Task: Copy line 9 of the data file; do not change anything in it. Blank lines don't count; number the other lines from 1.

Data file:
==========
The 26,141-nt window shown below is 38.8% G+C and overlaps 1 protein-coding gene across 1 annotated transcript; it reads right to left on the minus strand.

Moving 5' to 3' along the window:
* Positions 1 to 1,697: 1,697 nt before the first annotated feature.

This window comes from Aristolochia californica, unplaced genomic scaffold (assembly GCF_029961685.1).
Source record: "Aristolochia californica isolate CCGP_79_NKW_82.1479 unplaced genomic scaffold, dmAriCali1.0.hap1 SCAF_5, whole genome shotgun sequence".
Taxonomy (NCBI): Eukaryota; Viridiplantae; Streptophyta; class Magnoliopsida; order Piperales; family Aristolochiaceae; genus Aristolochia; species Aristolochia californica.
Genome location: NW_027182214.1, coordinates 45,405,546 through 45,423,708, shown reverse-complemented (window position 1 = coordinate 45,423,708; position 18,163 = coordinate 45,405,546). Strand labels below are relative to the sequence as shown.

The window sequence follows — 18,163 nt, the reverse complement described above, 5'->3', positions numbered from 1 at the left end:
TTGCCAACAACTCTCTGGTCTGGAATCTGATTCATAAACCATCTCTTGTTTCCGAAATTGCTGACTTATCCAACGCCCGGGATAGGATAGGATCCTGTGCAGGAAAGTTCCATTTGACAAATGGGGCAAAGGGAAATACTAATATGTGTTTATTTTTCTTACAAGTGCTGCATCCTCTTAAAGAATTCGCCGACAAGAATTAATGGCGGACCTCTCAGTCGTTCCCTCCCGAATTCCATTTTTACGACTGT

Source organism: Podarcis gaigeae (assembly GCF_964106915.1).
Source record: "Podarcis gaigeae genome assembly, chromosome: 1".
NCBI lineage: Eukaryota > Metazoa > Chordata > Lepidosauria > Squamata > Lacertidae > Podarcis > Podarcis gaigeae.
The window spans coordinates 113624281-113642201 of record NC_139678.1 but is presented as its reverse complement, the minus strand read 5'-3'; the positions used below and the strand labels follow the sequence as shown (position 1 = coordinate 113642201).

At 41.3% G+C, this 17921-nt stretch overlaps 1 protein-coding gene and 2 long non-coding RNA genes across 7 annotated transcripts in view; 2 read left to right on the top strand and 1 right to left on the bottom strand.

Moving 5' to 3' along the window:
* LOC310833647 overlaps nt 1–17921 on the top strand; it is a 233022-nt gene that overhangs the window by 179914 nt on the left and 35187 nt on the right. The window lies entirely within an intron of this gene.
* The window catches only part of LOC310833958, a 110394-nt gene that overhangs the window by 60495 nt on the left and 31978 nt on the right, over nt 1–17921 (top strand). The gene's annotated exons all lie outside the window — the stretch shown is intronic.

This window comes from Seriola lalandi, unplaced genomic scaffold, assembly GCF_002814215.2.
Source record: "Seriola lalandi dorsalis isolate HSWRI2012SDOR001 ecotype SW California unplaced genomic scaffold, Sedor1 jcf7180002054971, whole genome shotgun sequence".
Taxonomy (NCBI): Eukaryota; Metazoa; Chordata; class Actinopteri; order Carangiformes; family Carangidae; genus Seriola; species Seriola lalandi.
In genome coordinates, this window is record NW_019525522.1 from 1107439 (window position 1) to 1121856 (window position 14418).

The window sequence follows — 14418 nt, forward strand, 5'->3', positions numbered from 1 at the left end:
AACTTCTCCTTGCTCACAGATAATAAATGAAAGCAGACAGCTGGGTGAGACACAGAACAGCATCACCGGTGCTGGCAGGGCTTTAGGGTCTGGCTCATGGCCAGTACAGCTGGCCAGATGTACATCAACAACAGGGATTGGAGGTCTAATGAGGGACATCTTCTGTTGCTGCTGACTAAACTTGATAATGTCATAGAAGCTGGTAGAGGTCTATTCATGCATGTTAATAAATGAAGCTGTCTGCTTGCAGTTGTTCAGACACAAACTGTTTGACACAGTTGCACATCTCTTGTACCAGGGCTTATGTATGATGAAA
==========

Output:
TTGCCAACAACTCTCTGGTCTGGAATCTGATTCATAAACCATCTCTTGTTTCCGAAATTGCTGACTTATCCAACGCCCGGGATAGGATAGGATCCTGTGCAGGAAAGTTCCATTTGACAAATGGGGCAAAGGGAAATACTAATATGTGTTTATTTTTCTTACAAGTGCTGCATCCTCTTAAAGAATTCGCCGACAAGAATTAATGGCGGACCTCTCAGTCGTTCCCTCCCGAATTCCATTTTTACGACTGT